Ghana, Nigeria, others to unlock $26bn on lower trade finance costs




Nigeria, Cote d’Ivoire, Ghana, and Senegal could earn up to $26 billion from lowering costs and increasing the availability of trade finance, a new report released by the International Finance Corporation (IFC) and the World Trade Organisation (WTO) has said.

The report, Trade Finance in West Africa examined the major barriers to trade finance in the four largest economies in the region.

The four countries face a trade finance deficit of up to $14 billion annually despite seeing increased trade flows over the years, especially during the COVID-19 pandemic.

The authors of the report predict that there are opportunities awaiting member countries of the Economic Communication of West Africa States (ECOWAS) once they can remove the barriers to trade and are able to trade with other African countries, and with developing countries outside the continent.

“Global trade finance gaps increased during the pandemic. Supply chain pressures, inflation, and the war in Ukraine have only exacerbated the problem,” said Makhtar Diop, managing director, IFC.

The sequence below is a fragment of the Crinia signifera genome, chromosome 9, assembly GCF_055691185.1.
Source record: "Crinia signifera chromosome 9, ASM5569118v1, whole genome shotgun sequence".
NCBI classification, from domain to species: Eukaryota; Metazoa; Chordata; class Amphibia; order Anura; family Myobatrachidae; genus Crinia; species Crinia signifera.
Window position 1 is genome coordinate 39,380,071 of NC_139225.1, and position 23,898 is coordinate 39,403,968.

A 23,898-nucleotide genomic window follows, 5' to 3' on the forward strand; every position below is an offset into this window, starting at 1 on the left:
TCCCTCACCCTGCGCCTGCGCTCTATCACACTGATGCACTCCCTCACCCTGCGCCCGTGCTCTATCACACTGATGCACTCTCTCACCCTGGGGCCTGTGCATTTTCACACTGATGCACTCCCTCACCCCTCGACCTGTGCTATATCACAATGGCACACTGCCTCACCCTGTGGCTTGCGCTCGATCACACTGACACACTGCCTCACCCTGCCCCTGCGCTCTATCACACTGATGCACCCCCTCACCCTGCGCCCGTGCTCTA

According to the report, trade finance in these countries only supports 25 per cent of merchandise trade. This is low considering that, trade finance support 40 per cent of Africa’s imports and exports, and up to 80 per cent globally.

The low coverage is being driven by expensive offerings and high rejection rates from banks, which fail disproportionately on small and medium-sized enterprises, particularly those owned by women. Traditional banks are not helping matters as they see many loan seekers are high-risk and lacking collateral.

WTO’s Director-General Ngozi Okonjo-Iweala, said: “Trade finance is the indispensable oil for trade and the WTO is proud to be part of an effort to provide evidence-based solutions to help close the trade finance gap. At the WTO, we are happy to act as a conduit for a dialogue on trade finance, bringing together governments, banks, SMEs, and professional organizations. We look forward to partnering with financial institutions to transfer this knowledge locally.”

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